And to accompany this feature it comes recommended that you wrap your ears around 'The Dictionary' - see it all ties together... sort of -  which is the terrific follow up to 'The Great Gatsby'.

The vocal harmonies take centre stage here whilst musically instruments wrap themselves around each other in swirling waves. It's an intricate little composition and performed with a tenderness where many (supposedly) similar bands prize aloof superiority. Which brings us nicely to grammar - Olympians "something" of choice.

Of course we're joking. They'd never be like that. Read below for a fantastic take on why grammar is such an important tool, but not a weapon. And as a Friday treat here's the video for 'The Dictionary'


The possibilities, when faced with the task of talking about something you like, even for a morose tosser like me, are almost endless, but everyone likes sweets and high fives and red trousers, right, so where's the fun in that?  More interesting would be to lean to a subject which has had a bad press or general hate surrounding it, you know, like warmongering or conservative MPs. I don't like either of those obviously but I bloody love grammar (despite all the hate crimes committed in its name). It is sadly often disliked, for two reasons, either by people who don't understand it (which we can ignore because it's a stupid excuse) or because it often comes hand in hand with unwieldy pedantry. For many, grammar is a pointless, outdated set of rules that just make things complicated. Why differentiate between 'fewer' and 'less' when we can just have one word? Having needless rules all over the place just get in the way, right? WRONG. Rules are glorious. Once you learn them you don't have to think any more about whether the things you say make sense and have universality. Our language is exciting because of its eccentricities, they are interesting, purposeful, fragile and beautiful. Creatively, it's much easier to produce things within boundaries or frameworks. If someone says: "Write a concept album", you go: "Erm, that's a bit cheesy isn't it? Sounds like a bit of an undertaking. 'Spose I could give it a go...". If someone says: "Write a concept album about Bruce Springsteen on the moon", you go: "Ha, great! I'll start with the snare! See you in a week!"

There is a somewhat populist view that if enough people do things incorrectly then the definition of what is correct changes - it's just evolution, right? I think this is a little mistaken, and the evolution of language is an incredible and consistently fascinating thing, but generally what's great about it is that it's a reflection of people's ability to streamline, not just indescriminately get things wrong. The great vowel shift, our loss of gender and tense endings which don't depend on the person doing the verbing (in our regular verbs -ed) are great examples of this. I would say that green grocers arbitrarily splashing around apostrophes isn't. Some pedants see this evolution as laziness, but I think it's more efficiency.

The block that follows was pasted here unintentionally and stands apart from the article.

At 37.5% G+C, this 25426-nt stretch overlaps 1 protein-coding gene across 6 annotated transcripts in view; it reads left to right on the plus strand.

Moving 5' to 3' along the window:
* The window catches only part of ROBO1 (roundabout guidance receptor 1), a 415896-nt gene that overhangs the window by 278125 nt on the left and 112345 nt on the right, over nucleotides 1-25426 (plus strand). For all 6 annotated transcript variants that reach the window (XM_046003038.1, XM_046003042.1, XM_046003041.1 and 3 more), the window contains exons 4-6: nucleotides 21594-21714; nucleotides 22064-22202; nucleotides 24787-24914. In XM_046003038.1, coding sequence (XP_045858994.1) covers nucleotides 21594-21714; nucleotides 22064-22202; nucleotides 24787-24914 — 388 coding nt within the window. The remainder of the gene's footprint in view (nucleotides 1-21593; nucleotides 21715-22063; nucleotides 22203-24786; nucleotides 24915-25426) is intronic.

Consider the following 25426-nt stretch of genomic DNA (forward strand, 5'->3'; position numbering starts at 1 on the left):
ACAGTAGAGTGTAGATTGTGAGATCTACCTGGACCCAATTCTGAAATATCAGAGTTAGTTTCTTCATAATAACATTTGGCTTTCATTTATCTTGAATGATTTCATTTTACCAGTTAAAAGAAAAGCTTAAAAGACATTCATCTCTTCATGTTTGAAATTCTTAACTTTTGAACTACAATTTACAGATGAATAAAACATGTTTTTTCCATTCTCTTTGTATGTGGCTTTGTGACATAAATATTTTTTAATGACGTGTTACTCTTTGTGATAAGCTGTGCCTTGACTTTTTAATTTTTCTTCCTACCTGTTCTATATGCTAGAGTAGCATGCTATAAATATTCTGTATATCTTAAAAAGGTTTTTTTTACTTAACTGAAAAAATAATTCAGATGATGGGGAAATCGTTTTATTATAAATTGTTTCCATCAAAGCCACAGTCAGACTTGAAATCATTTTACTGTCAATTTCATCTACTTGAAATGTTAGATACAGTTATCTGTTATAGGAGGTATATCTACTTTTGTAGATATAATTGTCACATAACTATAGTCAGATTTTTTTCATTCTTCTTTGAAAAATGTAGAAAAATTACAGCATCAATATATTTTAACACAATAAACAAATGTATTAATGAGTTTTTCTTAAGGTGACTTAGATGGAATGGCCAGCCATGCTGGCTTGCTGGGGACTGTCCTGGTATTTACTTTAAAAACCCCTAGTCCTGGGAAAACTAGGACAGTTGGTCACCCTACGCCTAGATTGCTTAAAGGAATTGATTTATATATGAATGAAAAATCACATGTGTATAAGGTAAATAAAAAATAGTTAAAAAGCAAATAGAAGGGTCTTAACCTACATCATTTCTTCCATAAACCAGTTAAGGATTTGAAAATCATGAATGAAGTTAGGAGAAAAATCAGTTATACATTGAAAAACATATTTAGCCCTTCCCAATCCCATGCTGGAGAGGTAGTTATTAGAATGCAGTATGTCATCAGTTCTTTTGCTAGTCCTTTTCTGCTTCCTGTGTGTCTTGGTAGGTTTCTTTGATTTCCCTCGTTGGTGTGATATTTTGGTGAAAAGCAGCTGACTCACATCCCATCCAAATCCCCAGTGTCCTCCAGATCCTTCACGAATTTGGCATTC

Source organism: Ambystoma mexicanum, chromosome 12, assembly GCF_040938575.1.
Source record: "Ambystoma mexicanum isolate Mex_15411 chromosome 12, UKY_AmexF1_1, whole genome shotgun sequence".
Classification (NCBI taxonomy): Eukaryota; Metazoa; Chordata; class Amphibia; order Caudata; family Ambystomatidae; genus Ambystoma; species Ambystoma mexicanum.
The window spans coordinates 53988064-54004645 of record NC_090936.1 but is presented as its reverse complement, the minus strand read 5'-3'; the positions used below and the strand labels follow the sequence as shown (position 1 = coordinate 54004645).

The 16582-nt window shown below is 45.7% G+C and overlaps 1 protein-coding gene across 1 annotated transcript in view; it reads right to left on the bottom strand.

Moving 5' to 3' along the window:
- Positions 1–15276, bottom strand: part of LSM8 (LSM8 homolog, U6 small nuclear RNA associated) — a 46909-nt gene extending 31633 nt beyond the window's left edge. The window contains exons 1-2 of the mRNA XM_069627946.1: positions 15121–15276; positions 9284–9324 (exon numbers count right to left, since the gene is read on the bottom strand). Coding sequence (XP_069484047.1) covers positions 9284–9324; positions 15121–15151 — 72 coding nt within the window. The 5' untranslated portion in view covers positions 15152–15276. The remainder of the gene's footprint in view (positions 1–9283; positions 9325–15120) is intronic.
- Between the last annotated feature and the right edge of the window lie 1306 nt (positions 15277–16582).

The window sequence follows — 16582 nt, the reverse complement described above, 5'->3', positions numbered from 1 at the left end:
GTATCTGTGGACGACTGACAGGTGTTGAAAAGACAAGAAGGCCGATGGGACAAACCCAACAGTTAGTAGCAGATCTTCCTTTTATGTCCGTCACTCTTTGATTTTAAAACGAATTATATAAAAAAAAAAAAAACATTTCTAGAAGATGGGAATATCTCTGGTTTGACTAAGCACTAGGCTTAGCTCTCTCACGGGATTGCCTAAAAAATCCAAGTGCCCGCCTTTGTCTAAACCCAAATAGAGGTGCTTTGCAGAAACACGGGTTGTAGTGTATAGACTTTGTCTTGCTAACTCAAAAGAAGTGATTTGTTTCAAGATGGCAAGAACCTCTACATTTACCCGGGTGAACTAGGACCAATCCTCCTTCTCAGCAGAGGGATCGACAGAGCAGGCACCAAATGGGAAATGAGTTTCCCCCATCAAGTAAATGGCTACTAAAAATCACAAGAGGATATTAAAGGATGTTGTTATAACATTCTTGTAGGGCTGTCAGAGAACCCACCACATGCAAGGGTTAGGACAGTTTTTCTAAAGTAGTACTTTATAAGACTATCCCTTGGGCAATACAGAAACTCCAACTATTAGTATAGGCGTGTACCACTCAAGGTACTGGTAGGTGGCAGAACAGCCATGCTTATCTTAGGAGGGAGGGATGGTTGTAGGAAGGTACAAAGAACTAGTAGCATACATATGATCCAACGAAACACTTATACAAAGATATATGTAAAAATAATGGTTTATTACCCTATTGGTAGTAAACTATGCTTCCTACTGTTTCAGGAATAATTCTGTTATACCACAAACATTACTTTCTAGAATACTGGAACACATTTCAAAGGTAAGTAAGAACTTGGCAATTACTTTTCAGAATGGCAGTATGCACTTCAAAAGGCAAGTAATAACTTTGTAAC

Grammar is a great analogy for many things. Its evolution over the years is similar in many ways to human evolution. Our language has qualities and processes which developed because they had to in order to convey ideas clearly and unambiguously, just like opposable thumbs had to develop in order to enable us to open cans of fosters.

Obviously the main reason I like grammar is that as a sports-fearing gangly loser it's one of the few things that I can feel commanding and macho about. Being geeky is very much a form of pompousness. I learnt very slowly as a teenager that people don't respond very favourably to being corrected when they misspeak, but I now realise there are more subversive ways to be a pedant that don't upset people. (I save the sarcastic out-and-out corrections for replying to council letters of complaint now). For instance I like to use the spelling 'program' or the word enormousness or end my sentences in prepositions (if they're verb particles). There. I didn't tell anyone I was doing it, I just did it. I didn't correct anyone. Just said things. And I feel great inside because I won the grammar game a little bit. And if some trumped up arrogant know-it-all quack tells me "ACTUALLY it's spelt programme/enormity is probably the word you're looking for/you can't end sentences like that" then I calmly reply "you know programme is just a made up Frenchified version of the real spelling/enormity is a serious crime not size/prepositional endings were pointlessly banned by over enthusiastic middle age monks trying to impose inappropriate Latin rules on our language to make it more formal. So fuck you!"